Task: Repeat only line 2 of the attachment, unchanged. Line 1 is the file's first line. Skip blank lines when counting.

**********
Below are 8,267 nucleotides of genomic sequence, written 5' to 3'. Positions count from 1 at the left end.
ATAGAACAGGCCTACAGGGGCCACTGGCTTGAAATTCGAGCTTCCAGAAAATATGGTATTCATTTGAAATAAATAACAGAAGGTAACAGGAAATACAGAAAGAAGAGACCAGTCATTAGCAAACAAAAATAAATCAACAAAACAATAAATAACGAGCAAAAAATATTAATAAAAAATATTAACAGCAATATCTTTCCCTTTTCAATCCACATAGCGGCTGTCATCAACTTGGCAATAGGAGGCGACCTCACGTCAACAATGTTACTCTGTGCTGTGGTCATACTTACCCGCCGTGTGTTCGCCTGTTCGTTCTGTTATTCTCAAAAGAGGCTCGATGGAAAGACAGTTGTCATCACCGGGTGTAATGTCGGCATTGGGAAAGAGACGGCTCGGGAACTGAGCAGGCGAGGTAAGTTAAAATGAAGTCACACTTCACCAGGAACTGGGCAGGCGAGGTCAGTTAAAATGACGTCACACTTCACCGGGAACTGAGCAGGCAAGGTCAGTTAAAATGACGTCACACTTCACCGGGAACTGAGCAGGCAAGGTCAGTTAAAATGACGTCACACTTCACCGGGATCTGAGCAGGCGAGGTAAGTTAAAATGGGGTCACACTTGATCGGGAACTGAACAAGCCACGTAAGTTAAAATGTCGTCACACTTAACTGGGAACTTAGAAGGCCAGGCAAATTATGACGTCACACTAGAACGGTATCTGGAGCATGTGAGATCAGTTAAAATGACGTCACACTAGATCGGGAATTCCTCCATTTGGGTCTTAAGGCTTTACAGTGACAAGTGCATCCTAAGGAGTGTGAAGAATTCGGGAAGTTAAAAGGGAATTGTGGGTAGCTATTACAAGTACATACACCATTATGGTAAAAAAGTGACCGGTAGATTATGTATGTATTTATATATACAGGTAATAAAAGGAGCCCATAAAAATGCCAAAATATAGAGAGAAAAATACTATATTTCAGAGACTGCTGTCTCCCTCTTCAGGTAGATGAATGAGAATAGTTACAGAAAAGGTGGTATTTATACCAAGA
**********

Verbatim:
ATAGAACAGGCCTACAGGGGCCACTGGCTTGAAATTCGAGCTTCCAGAAAATATGGTATTCATTTGAAATAAATAACAGAAGGTAACAGGAAATACAGAAAGAAGAGACCAGTCATTAGCAAACAAAAATAAATCAACAAAACAATAAATAACGAGCAAAAAATATTAATAAAAAATATTAACAGCAATATCTTTCCCTTTTCAATCCACATAGCGGCTGTCATCAACTTGGCAATAGGAGGCGACCTCACGTCAACAATGTTACTCTGTGCTGTGGTCATACTTACCCGCCGTGTGTTCGCCTGTTCGTTCTGTTATTCTCAAAAGAGGCTCGATGGAAAGACAGTTGTCATCACCGGGTGTAATGTCGGCATTGGGAAAGAGACGGCTCGGGAACTGAGCAGGCGAGGTAAGTTAAAATGAAGTCACACTTCACCAGGAACTGGGCAGGCGAGGTCAGTTAAAATGACGTCACACTTCACCGGGAACTGAGCAGGCAAGGTCAGTTAAAATGACGTCACACTTCACCGGGAACTGAGCAGGCAAGGTCAGTTAAAATGACGTCACACTTCACCGGGATCTGAGCAGGCGAGGTAAGTTAAAATGGGGTCACACTTGATCGGGAACTGAACAAGCCACGTAAGTTAAAATGTCGTCACACTTAACTGGGAACTTAGAAGGCCAGGCAAATTATGACGTCACACTAGAACGGTATCTGGAGCATGTGAGATCAGTTAAAATGACGTCACACTAGATCGGGAATTCCTCCATTTGGGTCTTAAGGCTTTACAGTGACAAGTGCATCCTAAGGAGTGTGAAGAATTCGGGAAGTTAAAAGGGAATTGTGGGTAGCTATTACAAGTACATACACCATTATGGTAAAAAAGTGACCGGTAGATTATGTATGTATTTATATATACAGGTAATAAAAGGAGCCCATAAAAATGCCAAAATATAGAGAGAAAAATACTATATTTCAGAGACTGCTGTCTCCCTCTTCAGGTAGATGAATGAGAATAGTTACAGAAAAGGTGGTATTTATACCAAGA